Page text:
Donald Trump is learning the hard way he's not the Messiah

Trump had heated exchange with Australian PM
Trump had heated exchange with Australian PM

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Story highlights

  • Crilly: Maintaining the image of getting down to business fast is coming at the expense of the other part of the deal -- that he can deliver
  • When you have no political experience and when you've built your entire platform on a messianic appeal, this could very easily end in disaster

Rob Crilly is a British journalist living in New York. He was The Telegraph's Afghanistan and Pakistan correspondent and was previously the East Africa correspondent for The Times of London. The opinions in this article are those of the author.

(CNN)Donald Trump's management style is clear to anyone who has watched his TV show "The Apprentice."

Line up a bunch of contenders in front of you; set their hair on fire; let them squabble; run around and create mayhem.
Once things have reached the point at which the viewer is watching from between their fingers -- and only then -- step in as the arbiter in chief, the man with the answers, the all-powerful figure who brings the whole pitiful thing to a conclusion.
This is how Trump ran his businesses, his TV show and his campaign. But this week he has begun to find out what happens when the myth comes to Washington, with its competing power centers, lawyers and vested interests.
Trump's determination to win Big League is blinding him to what a victory in government looks like. Quick fire stunts that alienate allies and dent your chances will probably limit opportunities down the road.
Is Trump saying 'big league' or 'bigly'?
Is Trump saying 'big league' or 'bigly'?

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And he has offered dithering Democrats a dangling thread for his unraveling even before all of his Cabinet nominees have made it through their Senate confirmation.
Executive orders were always going to appeal to this sort of management philosophy. So it is no surprise that even with the sort of majorities in the House and the Senate that give him the political whip hand, Trump has made rapid and ferocious use of their unilateral powers.
But by any reading, his executive order suspending the US refugee program and arrivals from seven mainly Muslim countries has been a disaster.
His White House has had to drop green card holders from the ban and more than one judge has ordered parts of the program be dropped. Grandmothers and Iraqis who served alongside American soldiers have been detained. Not good for PR.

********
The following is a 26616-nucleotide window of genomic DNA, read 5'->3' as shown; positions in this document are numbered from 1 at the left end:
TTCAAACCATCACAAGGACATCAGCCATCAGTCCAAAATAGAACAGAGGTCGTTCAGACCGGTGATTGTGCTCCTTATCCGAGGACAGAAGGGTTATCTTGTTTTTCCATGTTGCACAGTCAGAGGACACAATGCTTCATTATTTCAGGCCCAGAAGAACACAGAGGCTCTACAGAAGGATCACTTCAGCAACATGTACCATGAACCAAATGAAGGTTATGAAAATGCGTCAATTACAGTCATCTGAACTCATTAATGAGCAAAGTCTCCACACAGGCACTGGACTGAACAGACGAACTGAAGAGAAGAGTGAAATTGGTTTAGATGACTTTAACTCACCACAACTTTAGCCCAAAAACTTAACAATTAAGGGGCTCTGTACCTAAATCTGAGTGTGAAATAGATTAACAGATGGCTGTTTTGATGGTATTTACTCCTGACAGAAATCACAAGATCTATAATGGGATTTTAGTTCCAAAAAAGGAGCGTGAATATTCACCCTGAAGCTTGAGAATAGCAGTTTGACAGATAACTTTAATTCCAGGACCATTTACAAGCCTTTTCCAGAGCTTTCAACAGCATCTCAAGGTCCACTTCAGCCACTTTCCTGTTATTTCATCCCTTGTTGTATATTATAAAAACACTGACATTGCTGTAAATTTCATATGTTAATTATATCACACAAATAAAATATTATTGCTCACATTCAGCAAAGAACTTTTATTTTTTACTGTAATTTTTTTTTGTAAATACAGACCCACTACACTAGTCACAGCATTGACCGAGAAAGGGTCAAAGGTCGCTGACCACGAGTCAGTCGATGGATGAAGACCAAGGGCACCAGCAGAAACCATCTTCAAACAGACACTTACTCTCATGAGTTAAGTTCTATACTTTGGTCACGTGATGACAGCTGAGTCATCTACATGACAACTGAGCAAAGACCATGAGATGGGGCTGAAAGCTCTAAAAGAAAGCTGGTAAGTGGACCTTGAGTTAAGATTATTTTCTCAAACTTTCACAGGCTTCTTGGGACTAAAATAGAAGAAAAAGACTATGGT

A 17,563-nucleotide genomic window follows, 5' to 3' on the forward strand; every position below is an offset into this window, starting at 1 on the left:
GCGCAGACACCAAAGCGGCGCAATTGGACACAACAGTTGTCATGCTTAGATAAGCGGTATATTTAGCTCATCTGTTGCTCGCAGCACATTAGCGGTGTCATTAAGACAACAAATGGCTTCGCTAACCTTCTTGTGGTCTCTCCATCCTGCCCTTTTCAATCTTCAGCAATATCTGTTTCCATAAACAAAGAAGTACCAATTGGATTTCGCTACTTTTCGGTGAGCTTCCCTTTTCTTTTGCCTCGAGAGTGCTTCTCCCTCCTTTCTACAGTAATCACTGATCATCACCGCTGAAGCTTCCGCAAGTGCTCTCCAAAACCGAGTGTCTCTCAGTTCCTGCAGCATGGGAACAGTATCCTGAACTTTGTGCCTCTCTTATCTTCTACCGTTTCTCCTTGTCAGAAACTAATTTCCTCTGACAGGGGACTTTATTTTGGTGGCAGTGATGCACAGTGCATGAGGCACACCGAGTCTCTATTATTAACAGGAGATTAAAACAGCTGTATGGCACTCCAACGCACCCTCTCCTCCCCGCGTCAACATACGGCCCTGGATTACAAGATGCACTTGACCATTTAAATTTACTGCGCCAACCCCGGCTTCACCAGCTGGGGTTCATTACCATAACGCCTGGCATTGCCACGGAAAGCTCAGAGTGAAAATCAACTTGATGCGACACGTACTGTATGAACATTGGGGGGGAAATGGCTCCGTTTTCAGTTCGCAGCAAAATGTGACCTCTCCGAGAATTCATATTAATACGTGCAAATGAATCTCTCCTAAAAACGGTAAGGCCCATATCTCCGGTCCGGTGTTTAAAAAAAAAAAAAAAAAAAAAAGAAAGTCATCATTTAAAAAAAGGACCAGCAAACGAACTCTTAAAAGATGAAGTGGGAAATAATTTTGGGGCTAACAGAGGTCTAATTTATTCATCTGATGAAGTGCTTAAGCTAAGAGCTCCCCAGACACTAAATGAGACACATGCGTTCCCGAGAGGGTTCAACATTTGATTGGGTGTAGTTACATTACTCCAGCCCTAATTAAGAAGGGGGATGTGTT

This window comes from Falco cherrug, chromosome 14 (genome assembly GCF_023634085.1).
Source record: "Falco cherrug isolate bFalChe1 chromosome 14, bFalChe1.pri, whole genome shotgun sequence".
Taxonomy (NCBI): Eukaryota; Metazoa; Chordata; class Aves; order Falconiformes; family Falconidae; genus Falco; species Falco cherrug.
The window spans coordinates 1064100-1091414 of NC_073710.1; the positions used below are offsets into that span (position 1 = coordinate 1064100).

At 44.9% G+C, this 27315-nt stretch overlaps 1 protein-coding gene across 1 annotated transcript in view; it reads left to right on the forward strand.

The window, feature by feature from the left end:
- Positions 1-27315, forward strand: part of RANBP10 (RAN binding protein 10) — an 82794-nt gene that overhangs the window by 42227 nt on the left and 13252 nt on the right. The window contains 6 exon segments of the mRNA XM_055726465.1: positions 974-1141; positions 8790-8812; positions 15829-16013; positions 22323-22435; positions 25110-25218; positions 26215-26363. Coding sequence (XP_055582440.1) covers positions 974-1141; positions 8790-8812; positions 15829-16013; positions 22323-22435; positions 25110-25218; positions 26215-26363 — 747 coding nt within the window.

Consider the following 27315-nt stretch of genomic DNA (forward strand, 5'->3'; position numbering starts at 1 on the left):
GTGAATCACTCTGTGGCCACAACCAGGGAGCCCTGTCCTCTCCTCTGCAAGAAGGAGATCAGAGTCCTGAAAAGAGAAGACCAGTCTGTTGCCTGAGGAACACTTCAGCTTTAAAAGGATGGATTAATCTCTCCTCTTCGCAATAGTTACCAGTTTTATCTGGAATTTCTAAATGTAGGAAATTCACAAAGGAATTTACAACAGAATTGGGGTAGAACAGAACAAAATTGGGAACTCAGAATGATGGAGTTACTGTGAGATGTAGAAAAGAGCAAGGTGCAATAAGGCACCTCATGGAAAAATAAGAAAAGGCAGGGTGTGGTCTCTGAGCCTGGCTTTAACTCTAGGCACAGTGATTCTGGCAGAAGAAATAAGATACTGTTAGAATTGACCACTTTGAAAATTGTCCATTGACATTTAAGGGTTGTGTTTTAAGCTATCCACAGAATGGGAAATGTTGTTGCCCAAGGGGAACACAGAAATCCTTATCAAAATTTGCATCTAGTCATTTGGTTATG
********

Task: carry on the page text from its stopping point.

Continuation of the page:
Worse, it has exposed rifts in the administration, with key players saying they were not properly consulted, and divisions among Republicans, who say such barriers are un-American or that they detect a religious test in the decision to give Christians preferential treatment.
Democrats, who appeared listless without the leadership of an Obama or a Clinton, now fancy the fight. Not only are activists energized, but their elected representatives have begun obstructing the business of Cabinet confirmations on Capitol Hill.
It wasn't supposed to be like this.
Throughout a topsy-turvy campaign, Trump managed to offer a consistent messianic message amid the noise. If America was going to hell, then there was only one man who could mend things.
"I have joined the political arena so that the powerful can no longer beat up on people that cannot defend themselves. Nobody knows the system better than me, which is why I alone can fix it," he said at the Republican National Convention in Cleveland.
It's going to be beautiful, he bragged. It will be so easy, he boasted.
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So while a bungled order and leaky insiders describing amateur hour at the White House might be entirely understandable for any president in his first week, Trump is not just any president. For him, the exploding of the myth is far more dangerous.
No wonder he brought forward the unveiling of his Supreme Court pick by two days. Trump looked glad of a showbiz diversion -- a chance to put himself back on a red carpet in prime time. And, as he named Neil Gorsuch to the bench, he restated his central manifesto.
"I am a man of my word. I will do as I say," he said. "Something that the American people have been asking for from Washington for a very, very long time"
His problem is that restating his own chosen narrative is not the same as winning back public perception.
His need to be seen as a man of his word has meant a helter-skelter rush to push through the policies he promised: rolling back Obamacare on Day One, slashing regulation, suspending refugee entry, building the wall.
The Mexican President has canceled a visit to the White House and there have been reports of a heated exchange in a telephone call with the Australian Prime Minister.
Maintaining the image of getting down to business fast is coming at the expense of the other part of the deal -- that he can deliver.
The story taking hold is chaos over order, weakness over strength, division over unity.
That would be a problem for any politician. But when you have no political experience and when you have built your entire platform on a messianic appeal -- a savior myth built around the politician as strongman -- then it could very easily end in disaster.